Why China's Numbers Are Worse Than They Seem
If ever China needed to serve up a decent GDP report, it was today. With stocks booming, global growth uncertain, India catching up and Beijing's Asian Infrastructure Investment Bank coming online, now isn't the time to betray weakness. So, like any good command government, China reported gross domestic product grew 7 percent in the first quarter, exactly as expected.
The number is a mirage. Other data show China limped out of the first quarter: Industrial output slumped to 5.6 percent and retail sales climbed just 10.2 percent in March. Fixed investment growth slowed to 13.5 percent in the first quarter, while property sales fell 9.3 percent between January and March. Meanwhile, money supply is contracting. There's no doubt the People's Bank of China must act assertively to avoid a much-feared hard landing. The real question is whether even additional stimulus will work this time.
Much of the exuberance pushing mainland and Hong Kong stocks into the stratosphere recently has been based on faith that PBOC governor Zhou Xiaochuan is about to loosen monetary conditions on the mainland. If Zhou doesn't slash his 5.35 percent lending rate soon, China could see equities collapse along with property. But there are at least three reasons to wonder how much impact additional rate cuts are likely to have.
First, banks and companies may be borrowed out. In the first three months of 2015, capital expenditures by companies eased for a fourth straight quarter, according to the latest survey of more than 2,000 firms by New York-based China Beige Book International (the figure has now reached its lowest level in at least four years). In an interview with Bloomberg Television and a Wall Street Journal op-ed, President Leland Miller attributes the chill to overborrowing, overcapacity and a growing fear that China's debt reckoning is approaching.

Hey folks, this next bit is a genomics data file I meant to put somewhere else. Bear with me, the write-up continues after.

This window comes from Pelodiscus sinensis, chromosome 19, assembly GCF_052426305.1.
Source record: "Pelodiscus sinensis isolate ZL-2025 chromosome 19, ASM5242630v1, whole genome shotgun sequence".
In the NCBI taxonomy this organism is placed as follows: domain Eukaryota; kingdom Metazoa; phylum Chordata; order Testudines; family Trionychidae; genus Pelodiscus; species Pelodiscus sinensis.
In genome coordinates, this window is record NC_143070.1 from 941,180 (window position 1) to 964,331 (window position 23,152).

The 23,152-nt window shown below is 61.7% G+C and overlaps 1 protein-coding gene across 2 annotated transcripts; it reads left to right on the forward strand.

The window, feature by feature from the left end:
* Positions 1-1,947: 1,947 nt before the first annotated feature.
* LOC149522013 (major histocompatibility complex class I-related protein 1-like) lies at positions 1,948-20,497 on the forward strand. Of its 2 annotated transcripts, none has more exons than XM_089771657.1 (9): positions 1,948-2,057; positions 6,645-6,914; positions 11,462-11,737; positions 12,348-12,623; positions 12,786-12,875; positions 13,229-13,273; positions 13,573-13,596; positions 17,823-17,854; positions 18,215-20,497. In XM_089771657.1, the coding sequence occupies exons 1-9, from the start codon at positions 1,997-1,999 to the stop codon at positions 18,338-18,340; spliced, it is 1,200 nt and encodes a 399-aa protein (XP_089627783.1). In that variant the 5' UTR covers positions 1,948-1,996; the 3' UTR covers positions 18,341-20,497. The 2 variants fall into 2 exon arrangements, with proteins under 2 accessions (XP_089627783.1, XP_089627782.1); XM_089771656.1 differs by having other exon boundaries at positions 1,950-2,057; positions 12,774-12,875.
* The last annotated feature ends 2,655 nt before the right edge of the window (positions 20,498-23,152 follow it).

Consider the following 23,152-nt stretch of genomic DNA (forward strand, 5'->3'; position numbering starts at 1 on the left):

"Our credit data suggests that most firms are no longer willing or able to borrow," Miller writes in the Journal. "Some hear the stories of imminent defaults and want to start paying off heavy debts, or at least not incur new ones. And those firms that do want to borrow face a highly segmented credit market." The irony, he explains, is that "banks are charging less for credit but not lending more, instead confining themselves to less-risky customers. Other firms have to pay through the nose from shadow lenders or go without."
Second, developers are tapped out. When GDP slows, Beijing's first impulse is boost the real estate sector. As research from GaveKal Dragonomics shows, though, a structural slowdown in housing is gaining momentum regardless of what policy makers do. "This new trend of consolidation in real estate will be bad news for local governments looking to raise funds by selling land," write analysts Thomas Gatley and Rosealea Yao. What's more, they find, "the money that developers spend on acquiring existing assets is not going into buying rights for future projects." In other words, the property-related multiplier effect Beijing has long relied on may not work in 2015.
There are few alternatives. The fast-growing number of ghost cities means additional fiscal spending will get little traction. Also, recent data offer little hope that household consumption will surge, even if President Xi Jinping continues to rebalance China's the economy away from investment and exports. The only viable growth engine is the PBOC. Odds are, though, the money the central bank churns into the economy will just feed the stock bubble.
Finally, there’s a rising danger of capital outflows. Washington tends to hyperventilate over China's weak currency. These days, Beijing faces the opposite problem. In the first quarter, yuan positions on the PBOC's balance sheet, a barometer of capital flows, fell a record $41 billion. Given the exodus of mainland money to Hong Kong stocks, it's safe to assume outflows are accelerating rapidly. Indeed, recent moves by the PBOC to intervene in markets to support the yuan suggest strains are rising. China’s foreign-exchange reserves slid the most on record in the first quarter.
While a boon for export industries, a weaker yuan is further adding to default risks. Last week, Cloud Live Technology Group became the second company to default in China’s onshore bond market. But the more immediate worry is dollar bonds. That explains the level of angst over Shenzhen-based Kaisa, which may soon renege on its U.S. currency notes. While the Bank for International Settlements puts China's cross-border loans at about $1.1 trillion, no one really knows the true number. A bit like China's true GDP rate.
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